Today, workflow and analytics are isolated from one another, causing missed opportunities to make more informed decisions. Companies need to provide intelligence in-line with their workflow decisions. Instead of a user having to remember to log into multiple systems and request reports when they are managing an IP workflow process, imagine the information and guidance being pushed to the user when they need it directly within the workflow tool. For example, today a sophisticated user has to remember to request or prepare a prosecution analytics report. Imagine the prosecuting attorney automatically being sent a report with recommendations as they are planning their response.  Imagine renewal decisions automatically having competitive benchmarks and suggestions provided in-line to help make a more informed decision. 2016 will be the first year professionals don’t have to juggle multiple interfaces and systems, because the workflows will proactively suggest new strategies and highlight data that is relevant to daily decisions.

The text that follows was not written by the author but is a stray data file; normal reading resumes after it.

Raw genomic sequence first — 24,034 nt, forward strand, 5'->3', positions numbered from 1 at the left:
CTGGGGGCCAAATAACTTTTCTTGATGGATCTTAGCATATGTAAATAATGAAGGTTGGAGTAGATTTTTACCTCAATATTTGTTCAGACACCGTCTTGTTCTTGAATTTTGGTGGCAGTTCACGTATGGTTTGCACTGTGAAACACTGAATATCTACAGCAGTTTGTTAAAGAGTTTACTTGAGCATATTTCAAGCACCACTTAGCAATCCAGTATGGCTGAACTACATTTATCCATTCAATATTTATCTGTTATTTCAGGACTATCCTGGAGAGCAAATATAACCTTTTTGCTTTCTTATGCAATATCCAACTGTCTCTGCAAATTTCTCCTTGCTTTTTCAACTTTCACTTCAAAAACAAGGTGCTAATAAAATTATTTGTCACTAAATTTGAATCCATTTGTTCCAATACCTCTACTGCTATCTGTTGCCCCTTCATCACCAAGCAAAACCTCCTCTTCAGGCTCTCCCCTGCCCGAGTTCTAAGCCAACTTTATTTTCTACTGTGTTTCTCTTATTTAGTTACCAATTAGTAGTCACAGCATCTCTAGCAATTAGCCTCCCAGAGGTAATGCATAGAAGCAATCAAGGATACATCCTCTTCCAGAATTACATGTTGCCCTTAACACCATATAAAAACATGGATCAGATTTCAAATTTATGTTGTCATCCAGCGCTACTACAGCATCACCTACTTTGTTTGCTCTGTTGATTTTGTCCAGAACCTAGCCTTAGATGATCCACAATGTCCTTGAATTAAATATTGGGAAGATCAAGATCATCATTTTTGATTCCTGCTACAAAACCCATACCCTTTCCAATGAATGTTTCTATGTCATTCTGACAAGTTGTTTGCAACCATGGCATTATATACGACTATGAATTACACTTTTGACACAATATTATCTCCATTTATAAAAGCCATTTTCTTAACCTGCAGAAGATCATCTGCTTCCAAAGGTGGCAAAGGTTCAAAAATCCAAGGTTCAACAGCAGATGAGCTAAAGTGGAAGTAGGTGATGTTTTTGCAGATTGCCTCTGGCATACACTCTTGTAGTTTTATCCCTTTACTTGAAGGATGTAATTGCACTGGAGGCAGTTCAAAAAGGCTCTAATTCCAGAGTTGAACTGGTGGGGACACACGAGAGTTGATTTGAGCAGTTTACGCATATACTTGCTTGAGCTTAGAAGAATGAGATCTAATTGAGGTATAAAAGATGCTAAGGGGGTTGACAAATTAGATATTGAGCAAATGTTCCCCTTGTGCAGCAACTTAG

3. Patent professionals become Big Data Scientists

Ten years ago, only a handful of people were doing true analytics on patent data.  However, we’ve seen companies quickly realizing how critical patent analytics are to their company’s competitive future. I believe this has reached critical mass as professionals are now being asked to be more analytical and scientific in their approach to patent filing, patent maintenance, and competitive intelligence. In a survey of our users, competitive intelligence has gone from the #3 use case a few years ago to the #1 use case. As executives are now trained in Big Data analytics for other departments (e.g. sales and marketing), they are coming to expect the same sophistication from all the departments. IP professionals will become more savvy about data quality, practical decision metrics, and analytics.  I see people quickly understanding not all data is equal, and not all analytics are equal. Big Data also means incorporating as much data as possible (e.g. litigation, company financials, PAIR prosecution, etc), and the demand will increase to integrate more and more data into a unified model.